The opinion of the court was delivered by: David G. Larimer United States District Judge
Plaintiff, Yvette Rubery ("Rubery"), commenced what purports to be a collective action against defendant Buth-Na-Bodhaige ("The Body Shop" or "defendant"), pursuant to the Fair Labor Standards Act, 29 U.S.C. § 216(b) ("FLSA") and New York Labor Law § 651(5)(c) for The Body Shop's failure to pay Rubery and other Body Shop managers overtime pay. Rubery claims that she often worked over 40 hours per week, but was not compensated at overtime pay (time and a half) because she and others were improperly classified by defendant as "exempt" employees under the FLSA.
There are three motions pending: defendant's motion for summary judgment dismissing the complaint (Dkt. #27); plaintiff's cross-motion for partial summary judgment (Dkt. #48); and defendant's motion to strike portions of plaintiff's affirmation and certain evidence submitted in support of partial summary judgment (Dkt. #57).*fn1
The parties' claims relative their respective motions for summary judgment are straight-forward. Defendant contends that the complaint should be dismissed because plaintiff falls within the executive exemption of the FLSA. Defendant contends that it has demonstrated under the FLSA and controlling Department of Labor regulations that Rubery's primary job duties were management and that she supervised two or more employees. Rubery opposes the motion on the grounds that there are material issues of fact as to whether plaintiff's primary duties were managerial. Plaintiff also contends that the proof is clear that she did not supervise two or more employees and, therefore, plaintiff cross-moves for summary judgment as a matter of law as to that aspect of the case.
Defendant's motion is denied. I believe that there are material issues of fact as to whether plaintiff's primary job responsibilities were considered "management." As one court noted: "[D]eciding whether an employee is exempt must be a voyage through fact-bound waters. Although there are a great many stars of law to navigate by, the course turns on the facts of an employee's job duties." Harris v. District of Columbia, 741 F. Supp. 254, 259 (D.D.C. 1990).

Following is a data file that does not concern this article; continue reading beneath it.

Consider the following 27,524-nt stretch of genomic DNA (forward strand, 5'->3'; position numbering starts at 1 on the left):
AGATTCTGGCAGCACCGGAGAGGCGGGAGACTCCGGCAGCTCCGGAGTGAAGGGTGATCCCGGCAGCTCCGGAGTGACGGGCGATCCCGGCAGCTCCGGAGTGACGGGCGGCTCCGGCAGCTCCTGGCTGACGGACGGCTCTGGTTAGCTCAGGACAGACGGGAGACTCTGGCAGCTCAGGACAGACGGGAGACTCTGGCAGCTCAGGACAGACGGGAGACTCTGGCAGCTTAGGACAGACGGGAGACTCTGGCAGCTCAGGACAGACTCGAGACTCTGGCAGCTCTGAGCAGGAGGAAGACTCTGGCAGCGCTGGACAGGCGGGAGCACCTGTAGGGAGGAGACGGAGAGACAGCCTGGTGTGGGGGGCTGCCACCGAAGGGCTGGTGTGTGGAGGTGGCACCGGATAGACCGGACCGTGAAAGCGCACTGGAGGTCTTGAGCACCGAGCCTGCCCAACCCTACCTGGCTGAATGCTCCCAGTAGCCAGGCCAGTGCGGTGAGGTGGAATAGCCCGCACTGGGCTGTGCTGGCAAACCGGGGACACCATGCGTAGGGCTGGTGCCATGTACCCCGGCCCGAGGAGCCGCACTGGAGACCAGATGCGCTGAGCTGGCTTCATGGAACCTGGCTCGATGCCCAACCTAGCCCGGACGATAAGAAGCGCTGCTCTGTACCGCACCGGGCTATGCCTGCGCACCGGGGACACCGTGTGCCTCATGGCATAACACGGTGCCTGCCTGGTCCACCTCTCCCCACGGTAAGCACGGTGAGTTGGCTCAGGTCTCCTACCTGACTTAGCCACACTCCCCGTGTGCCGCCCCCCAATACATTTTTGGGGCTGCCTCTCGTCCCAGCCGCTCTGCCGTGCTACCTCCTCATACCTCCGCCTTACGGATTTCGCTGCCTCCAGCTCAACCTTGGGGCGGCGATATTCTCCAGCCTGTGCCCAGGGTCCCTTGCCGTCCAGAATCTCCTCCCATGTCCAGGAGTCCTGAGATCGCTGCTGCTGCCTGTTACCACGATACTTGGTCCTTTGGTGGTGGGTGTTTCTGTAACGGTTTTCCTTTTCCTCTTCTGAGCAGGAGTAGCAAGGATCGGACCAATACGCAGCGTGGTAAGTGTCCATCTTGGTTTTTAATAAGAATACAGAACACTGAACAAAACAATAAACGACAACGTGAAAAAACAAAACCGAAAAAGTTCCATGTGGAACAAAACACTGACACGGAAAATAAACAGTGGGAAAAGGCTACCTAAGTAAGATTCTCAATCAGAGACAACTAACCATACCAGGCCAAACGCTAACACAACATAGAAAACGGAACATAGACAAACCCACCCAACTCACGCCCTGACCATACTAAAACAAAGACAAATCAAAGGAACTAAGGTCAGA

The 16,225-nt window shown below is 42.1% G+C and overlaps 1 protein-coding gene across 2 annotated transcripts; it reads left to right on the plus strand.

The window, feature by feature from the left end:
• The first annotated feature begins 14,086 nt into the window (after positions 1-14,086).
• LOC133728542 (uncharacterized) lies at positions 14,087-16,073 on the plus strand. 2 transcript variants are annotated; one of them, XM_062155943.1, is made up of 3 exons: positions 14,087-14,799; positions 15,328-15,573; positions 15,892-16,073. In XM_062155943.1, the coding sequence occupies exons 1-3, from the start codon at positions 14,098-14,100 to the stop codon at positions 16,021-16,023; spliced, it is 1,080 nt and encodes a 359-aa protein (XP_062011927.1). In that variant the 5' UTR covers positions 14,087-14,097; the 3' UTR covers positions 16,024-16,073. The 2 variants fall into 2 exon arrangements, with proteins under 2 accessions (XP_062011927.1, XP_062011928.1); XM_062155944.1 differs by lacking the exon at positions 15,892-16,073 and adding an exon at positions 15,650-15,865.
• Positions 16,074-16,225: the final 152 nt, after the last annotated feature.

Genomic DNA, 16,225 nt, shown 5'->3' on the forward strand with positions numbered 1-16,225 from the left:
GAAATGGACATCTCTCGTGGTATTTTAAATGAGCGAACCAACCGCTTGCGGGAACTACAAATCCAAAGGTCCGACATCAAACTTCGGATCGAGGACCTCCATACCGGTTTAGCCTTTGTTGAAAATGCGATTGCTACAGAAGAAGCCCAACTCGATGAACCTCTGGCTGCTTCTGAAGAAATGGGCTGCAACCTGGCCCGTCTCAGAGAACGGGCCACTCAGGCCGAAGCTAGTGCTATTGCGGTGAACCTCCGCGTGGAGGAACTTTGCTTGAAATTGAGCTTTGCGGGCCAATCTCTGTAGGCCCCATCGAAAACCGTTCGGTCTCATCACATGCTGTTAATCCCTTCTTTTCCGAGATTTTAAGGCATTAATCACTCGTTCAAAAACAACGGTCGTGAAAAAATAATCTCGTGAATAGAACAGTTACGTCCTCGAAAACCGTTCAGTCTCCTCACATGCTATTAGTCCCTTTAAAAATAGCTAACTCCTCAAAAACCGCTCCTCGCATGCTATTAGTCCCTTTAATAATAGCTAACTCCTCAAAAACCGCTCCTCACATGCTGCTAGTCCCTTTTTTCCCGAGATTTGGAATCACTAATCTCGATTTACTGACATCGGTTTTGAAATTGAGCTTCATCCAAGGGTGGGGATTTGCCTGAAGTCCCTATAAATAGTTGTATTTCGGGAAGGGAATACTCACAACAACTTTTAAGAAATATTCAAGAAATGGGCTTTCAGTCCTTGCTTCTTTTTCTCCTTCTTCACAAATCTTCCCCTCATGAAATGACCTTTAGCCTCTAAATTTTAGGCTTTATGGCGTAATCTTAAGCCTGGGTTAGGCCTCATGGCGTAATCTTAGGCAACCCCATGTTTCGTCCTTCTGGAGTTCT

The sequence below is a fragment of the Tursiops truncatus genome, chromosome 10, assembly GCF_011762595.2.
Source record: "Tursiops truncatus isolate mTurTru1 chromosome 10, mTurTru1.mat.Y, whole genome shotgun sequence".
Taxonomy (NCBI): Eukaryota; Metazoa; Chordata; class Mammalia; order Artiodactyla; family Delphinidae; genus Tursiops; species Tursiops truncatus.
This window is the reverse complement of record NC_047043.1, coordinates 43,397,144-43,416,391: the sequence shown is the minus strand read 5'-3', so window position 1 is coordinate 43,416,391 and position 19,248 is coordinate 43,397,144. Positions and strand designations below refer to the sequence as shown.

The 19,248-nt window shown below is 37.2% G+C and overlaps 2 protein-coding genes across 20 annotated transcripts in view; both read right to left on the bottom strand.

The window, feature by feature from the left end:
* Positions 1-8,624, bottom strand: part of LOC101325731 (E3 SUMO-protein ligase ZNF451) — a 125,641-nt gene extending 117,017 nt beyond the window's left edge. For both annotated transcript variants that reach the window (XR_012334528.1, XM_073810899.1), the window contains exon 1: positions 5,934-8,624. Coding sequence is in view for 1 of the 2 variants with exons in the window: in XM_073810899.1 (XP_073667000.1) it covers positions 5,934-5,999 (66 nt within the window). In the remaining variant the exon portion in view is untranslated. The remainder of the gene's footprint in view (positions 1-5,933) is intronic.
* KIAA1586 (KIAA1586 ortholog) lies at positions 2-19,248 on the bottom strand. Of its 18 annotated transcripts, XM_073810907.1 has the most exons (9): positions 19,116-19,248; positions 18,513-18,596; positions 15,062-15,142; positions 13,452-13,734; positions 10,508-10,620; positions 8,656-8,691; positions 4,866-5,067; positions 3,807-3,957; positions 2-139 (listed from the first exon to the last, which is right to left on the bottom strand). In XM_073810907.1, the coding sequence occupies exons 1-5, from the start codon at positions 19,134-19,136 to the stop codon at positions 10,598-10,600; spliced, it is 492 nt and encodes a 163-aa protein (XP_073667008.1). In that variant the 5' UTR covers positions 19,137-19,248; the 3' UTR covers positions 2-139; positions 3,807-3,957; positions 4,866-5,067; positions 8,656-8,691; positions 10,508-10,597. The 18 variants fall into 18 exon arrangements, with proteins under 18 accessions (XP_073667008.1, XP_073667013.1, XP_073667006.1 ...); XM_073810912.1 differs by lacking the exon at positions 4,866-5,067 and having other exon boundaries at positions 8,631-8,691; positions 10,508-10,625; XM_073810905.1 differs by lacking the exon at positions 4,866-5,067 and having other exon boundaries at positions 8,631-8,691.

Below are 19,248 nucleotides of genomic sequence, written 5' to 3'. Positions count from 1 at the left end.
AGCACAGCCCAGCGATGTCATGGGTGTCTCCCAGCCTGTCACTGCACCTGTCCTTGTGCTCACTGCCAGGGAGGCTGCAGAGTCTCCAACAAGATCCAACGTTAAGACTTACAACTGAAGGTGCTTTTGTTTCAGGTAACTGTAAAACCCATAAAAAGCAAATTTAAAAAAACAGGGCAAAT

Under the FLSA, employers must pay overtime for "employment in excess of [40 hours per week] at a rate not less than one and one-half times the regular rate at which [the employee] is employed." 29 U.S.C. § 207(a)(1). Certain types of employees, however, are exempt from the overtime requirements, including "any employee employed in a bona fide executive, administrative, or professional capacity. . . ." Id. § 213(a)(1). Defendant contends that Rubery and others similarly situated were "executives" and exempt from the overtime requirements.
Regulations have been established to determine whether an employee fits within this exempt category. The parties agree that the so-called "short test" at 29 C.F.R. § 541.1(f) (2003) applies because that was a Regulation in effect at the time of plaintiff's employment.
Under this Regulation, an employee is deemed to be exempt from FLSA's overtime provision as an "executive" if:
1. She was compensated on a salary basis of not less than $250 per week;
2. Her "primary duty" consisted of "management of the enterprise . . . or of a . . . subdivision thereof."
3. Her work included the "customary and regular direction of the work of two or more other employees."
The parties agree that plaintiff met the salary requirement, but there is considerable disagreement about the other two requirements.
At the outset, it should be noted that the employer has the burden of demonstrating that it is entitled to the exemption. See Corning Glass Works v. Brennan, 417 U.S. 188, 196-97 (1974); Martin v. Malcolm Pirney, Inc., 949 F.2d 611, 614 (2d Cir. 1991). Furthermore, the FLSA is a remedial statute, and its exemptions are to be construed narrowly against the employer. See Arnold v. Ben Kanowsky, Inc., 361 U.S. 388, 392 (1960). Moreover, in determining whether an employee is exempt, there must be an intensive inquiry into the facts of the particular case. Wright v. Aargo Security Servs.,No. 99 Civ. 9115, 2001 WL 91705, *10 (S.D.N.Y. Feb. 2, 2001).
With these standards in mind, I believe there are material issues of fact that must be resolved by a jury as to whether Rubery's primary duties were managerial or not. Regulations at 29 C.F.R. § 541.13 state that it may be taken as a "rule of thumb" that primary duty "means the major part or over 50%, of the employee's time." Furthermore, the Regulations list five factors to consider in determining whether the employee's primary duty is managerial: (1) the amount of time spent performing managerial duties;(2) the relative importance of the managerial duties as compared with other duties; (3) the frequency with which she exercised the discretionary power; (4) her relative freedom from supervision; and (5) the relationship between her salary and the wages paid to employees doing similar non-exempt work. 29 C.F.R. § 541.13. Regulations at 29 C.F.R. § 541.102 define what is meant by ...